UK Men's Basketball

UK's mass of talent can make it difficult to evaluate NBA potential

Kentucky's Quade Green, left, PJ Washington, Shai Gilgeous-Alexander, Wenyen Gabriel and Kevin Knox gathered on the court during the SEC Tournament semifinals against Alabama on March 10.
Kentucky's Quade Green, left, PJ Washington, Shai Gilgeous-Alexander, Wenyen Gabriel and Kevin Knox gathered on the court during the SEC Tournament semifinals against Alabama on March 10.

For NBA evaluators, Kentucky’s annual treasure trove of star players, can be an example of too much of a good thing. Or, more precisely, the garish light of UK’s galaxy can complicate an exact reading of an individual star.

“With Kentucky guys, you kind of want to see them away from that setting at times,” ESPN’s NBA Draft scouting analyst Mike Schmitz said on a teleconference Monday.

UK’s many talented players can remove the need for an individual player to show the full range of his abilities.

“Most Kentucky guys, they have so much talent that (Coach John Calipari) puts them in a very specific role ...,” Schmitz said. “These Kentucky teams are so loaded that it’s really beneficial to see these guys in a different environment.”

During this year’s pre-draft process, Kevin Knox could be Exhibit A. He has “really helped himself” in workouts for teams, Schmitz said.

Schmitz cited several other examples. For one, Devin Booker, a reserve on UK’s 2014-15 team who has become a NBA star with the Phoenix Suns.

“Really popped with the freedom in the NBA,” Schmitz said. “He played such a specific role at Kentucky.”

Another example cited by Schmitz was Karl-Anthony Towns.

“You see him now, he’s a stretch-‘big,’” the ESPN analyst said. “You can probably count on one or two hands how many threes he took at Kentucky.”

Towns made two of eight three-point shots for a UK team that won its first 38 games before losing to Wisconsin in the 2015 Final Four. For the Minnesota Timberwolves last season, he made 42.1 percent of his shots from the NBA’s longer three-point distance. His accuracy in his first three NBA seasons is 38.7 percent.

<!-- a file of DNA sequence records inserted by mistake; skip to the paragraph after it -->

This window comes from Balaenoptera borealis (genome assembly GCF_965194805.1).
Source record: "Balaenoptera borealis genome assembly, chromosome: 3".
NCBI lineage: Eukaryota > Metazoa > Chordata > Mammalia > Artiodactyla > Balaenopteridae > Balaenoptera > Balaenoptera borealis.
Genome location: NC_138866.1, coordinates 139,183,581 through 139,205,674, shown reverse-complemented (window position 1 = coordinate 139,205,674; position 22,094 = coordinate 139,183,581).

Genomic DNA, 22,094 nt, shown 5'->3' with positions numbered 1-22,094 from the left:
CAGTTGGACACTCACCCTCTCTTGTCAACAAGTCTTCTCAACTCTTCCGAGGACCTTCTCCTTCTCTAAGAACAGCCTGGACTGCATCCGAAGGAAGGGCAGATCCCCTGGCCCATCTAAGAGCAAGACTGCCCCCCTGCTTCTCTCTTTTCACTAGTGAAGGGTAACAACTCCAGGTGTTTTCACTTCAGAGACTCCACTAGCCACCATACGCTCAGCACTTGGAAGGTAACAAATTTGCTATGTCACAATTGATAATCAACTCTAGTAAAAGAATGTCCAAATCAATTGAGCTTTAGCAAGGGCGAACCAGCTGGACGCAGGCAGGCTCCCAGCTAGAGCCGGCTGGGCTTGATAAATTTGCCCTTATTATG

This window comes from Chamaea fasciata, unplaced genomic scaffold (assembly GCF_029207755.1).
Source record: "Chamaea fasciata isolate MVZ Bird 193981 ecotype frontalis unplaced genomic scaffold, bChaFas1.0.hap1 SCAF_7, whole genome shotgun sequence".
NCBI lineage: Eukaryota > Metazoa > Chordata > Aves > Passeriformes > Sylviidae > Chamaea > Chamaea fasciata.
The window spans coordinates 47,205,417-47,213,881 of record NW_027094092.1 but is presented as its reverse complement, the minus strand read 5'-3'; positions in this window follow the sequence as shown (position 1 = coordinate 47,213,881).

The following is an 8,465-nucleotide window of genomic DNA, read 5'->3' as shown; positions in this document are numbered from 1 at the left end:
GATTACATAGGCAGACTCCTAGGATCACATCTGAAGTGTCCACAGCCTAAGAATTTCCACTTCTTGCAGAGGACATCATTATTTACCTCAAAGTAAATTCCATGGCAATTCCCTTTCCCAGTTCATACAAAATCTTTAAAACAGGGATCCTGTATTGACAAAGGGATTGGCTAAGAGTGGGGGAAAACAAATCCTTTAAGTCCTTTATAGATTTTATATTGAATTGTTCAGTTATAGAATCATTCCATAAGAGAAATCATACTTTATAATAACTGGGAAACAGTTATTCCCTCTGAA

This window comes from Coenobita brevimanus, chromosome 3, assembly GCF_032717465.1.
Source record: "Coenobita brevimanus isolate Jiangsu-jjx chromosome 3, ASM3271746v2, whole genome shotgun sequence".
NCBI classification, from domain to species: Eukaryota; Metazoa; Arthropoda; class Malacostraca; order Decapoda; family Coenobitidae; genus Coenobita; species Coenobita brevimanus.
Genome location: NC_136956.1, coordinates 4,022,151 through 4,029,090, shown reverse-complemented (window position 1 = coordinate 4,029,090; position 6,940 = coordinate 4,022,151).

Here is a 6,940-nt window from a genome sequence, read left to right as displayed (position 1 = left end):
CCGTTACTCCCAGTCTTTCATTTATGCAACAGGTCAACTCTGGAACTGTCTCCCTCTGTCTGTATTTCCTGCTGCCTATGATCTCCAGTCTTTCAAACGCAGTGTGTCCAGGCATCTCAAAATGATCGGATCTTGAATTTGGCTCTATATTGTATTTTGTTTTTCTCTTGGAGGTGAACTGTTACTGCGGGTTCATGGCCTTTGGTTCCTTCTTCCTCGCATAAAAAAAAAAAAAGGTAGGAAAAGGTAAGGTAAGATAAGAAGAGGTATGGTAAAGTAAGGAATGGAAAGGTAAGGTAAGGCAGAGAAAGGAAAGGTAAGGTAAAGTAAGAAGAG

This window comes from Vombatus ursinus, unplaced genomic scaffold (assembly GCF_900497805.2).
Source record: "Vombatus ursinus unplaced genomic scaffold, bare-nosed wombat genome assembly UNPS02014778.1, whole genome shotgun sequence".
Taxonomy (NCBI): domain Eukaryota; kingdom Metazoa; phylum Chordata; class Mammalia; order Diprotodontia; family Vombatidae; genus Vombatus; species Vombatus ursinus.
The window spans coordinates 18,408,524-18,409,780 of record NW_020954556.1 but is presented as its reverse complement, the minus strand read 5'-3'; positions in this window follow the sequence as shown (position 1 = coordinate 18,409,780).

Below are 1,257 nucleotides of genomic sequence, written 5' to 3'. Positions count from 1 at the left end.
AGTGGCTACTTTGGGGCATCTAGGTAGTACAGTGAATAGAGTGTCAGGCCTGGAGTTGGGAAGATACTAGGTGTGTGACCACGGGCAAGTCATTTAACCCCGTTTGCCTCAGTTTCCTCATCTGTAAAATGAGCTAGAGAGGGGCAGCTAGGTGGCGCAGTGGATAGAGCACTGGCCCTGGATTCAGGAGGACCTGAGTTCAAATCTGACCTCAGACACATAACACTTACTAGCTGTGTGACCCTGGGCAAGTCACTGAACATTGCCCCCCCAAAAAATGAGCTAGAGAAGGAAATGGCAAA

But Towns could better balance Kentucky’s attack as a low-post scorer.

UK’s talent level can require sacrifice and supplementary roles.

With Booker, “they had other ballhandlers: the Harrison twins, Tyler Ulis,” Schmitz said. “They had guys who could handle the ball. So Devin Booker’s role was to catch-and-shoot. Sprint off screens, and probably not put it down more than one or twice in a possession.”

By contrast, Phoenix is a team with a losing record that needs more from Booker. “They need him to have the ball in his hands, and he blossoms into a player he is today,” Schmitz said.

Of course, the one-for-all approach suits Kentucky. And 31 draft picks (24 in the first round and 17 in the lottery) during Calipari’s time as coach shouts that the sacrifice has not hurt a UK player’s draft stock. It just requires more scouting to get a fuller picture of what a player can do.

“Teams have seen these guys prior to Kentucky,” Schmitz said. “Kevin Knox played heavy minutes on the USA basketball circuit. Shai (Gilgeous-Alexander) played in the Nike Hoop Summit.

“There’s usually a reason they’re at Kentucky. They have the measurables and have the talent.”

'Intriguing prospect'

Bobby Marks, ESPN’s front office insider, called Mitchell Robinson “one of the more intriguing prospects” in Thursday’s NBA Draft.

Of course, Robinson was the on again-off again recruit who never played at Western Kentucky. He ultimately decided to skip college basketball to use his time to prepare for the draft.

“Unbelievable agility for a player his size,” Marks said. “We’ve seen him not look out of place alongside some of these guys at the top (of mock drafts). Deandre Ayton. Mo Bamba. Others.

“The question with his is not what happens on the court. It’s his approach to the game. ... Obviously, the route he took didn’t really help him.”

Robinson might need time and multiple chances to make it in the NBA, Marks said. “It might take him to his second team, maybe third (team) to fully maximize his potential.”